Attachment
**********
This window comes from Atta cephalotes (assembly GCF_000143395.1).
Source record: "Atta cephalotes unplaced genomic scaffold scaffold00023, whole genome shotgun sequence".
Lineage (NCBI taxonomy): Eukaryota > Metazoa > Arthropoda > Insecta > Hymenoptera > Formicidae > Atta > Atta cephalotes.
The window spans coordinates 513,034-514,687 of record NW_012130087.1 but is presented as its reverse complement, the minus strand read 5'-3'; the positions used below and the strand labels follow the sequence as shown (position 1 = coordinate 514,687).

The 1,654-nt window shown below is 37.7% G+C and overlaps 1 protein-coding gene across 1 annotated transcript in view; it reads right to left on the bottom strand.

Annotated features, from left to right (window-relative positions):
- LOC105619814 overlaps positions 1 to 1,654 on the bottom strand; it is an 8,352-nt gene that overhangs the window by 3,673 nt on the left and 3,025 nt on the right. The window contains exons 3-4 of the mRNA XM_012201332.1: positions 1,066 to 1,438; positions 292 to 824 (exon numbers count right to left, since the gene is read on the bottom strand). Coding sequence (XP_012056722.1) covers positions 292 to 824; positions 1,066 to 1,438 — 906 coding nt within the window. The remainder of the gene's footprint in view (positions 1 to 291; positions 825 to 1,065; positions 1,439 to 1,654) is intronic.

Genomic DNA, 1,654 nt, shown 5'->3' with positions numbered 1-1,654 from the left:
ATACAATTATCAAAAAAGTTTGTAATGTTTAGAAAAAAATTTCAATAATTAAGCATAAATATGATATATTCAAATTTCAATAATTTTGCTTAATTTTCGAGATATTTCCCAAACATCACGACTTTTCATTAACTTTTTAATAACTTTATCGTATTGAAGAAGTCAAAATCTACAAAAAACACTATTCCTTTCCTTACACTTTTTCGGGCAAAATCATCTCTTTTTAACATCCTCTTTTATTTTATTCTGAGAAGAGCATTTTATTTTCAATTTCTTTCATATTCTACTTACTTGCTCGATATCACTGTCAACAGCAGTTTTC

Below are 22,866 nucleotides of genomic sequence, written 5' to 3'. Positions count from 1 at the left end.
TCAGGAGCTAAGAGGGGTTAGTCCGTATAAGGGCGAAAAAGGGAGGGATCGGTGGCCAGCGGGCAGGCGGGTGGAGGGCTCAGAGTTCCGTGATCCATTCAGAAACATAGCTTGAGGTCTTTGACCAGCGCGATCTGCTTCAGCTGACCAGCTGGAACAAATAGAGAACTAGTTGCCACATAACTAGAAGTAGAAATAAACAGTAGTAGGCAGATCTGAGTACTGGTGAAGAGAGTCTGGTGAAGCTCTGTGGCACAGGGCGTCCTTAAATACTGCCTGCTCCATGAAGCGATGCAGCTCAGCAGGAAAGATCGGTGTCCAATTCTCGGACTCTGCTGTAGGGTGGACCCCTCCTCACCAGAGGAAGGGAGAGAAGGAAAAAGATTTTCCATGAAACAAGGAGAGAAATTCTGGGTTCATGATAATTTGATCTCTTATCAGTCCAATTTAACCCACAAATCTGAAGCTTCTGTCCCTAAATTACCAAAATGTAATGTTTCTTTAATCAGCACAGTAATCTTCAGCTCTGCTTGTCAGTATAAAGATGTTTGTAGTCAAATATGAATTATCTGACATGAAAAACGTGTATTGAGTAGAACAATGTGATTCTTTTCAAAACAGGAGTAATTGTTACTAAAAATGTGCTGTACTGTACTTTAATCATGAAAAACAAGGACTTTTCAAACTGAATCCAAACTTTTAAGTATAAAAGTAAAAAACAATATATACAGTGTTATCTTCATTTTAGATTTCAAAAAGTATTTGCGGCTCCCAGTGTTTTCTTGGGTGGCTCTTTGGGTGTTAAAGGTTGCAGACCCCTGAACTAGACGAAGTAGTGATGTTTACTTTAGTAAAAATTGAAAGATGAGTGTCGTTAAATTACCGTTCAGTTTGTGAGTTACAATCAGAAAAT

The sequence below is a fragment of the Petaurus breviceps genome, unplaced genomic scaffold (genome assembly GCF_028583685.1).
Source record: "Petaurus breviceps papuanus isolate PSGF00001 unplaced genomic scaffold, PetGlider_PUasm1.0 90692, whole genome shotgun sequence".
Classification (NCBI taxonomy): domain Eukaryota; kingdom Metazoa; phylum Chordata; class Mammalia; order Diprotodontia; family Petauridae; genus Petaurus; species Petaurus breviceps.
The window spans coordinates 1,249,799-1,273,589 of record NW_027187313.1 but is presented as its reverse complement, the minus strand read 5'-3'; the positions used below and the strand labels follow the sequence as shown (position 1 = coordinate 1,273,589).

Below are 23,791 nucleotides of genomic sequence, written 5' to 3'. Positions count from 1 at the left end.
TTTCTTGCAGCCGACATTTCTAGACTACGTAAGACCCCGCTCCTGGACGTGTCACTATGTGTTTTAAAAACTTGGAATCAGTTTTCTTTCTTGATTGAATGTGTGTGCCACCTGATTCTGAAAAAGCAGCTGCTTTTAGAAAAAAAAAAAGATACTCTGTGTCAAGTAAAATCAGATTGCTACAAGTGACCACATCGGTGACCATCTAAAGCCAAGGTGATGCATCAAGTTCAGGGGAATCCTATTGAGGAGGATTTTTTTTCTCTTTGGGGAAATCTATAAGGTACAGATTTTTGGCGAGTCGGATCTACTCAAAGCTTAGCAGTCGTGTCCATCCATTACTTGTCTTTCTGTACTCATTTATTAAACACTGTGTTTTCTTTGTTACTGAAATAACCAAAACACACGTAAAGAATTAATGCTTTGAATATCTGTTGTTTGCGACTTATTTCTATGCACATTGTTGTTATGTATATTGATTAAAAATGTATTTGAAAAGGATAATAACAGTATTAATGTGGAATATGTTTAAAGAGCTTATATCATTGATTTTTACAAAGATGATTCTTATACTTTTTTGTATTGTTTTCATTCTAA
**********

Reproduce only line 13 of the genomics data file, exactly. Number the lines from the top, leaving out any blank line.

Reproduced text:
Source record: "Petaurus breviceps papuanus isolate PSGF00001 unplaced genomic scaffold, PetGlider_PUasm1.0 90692, whole genome shotgun sequence".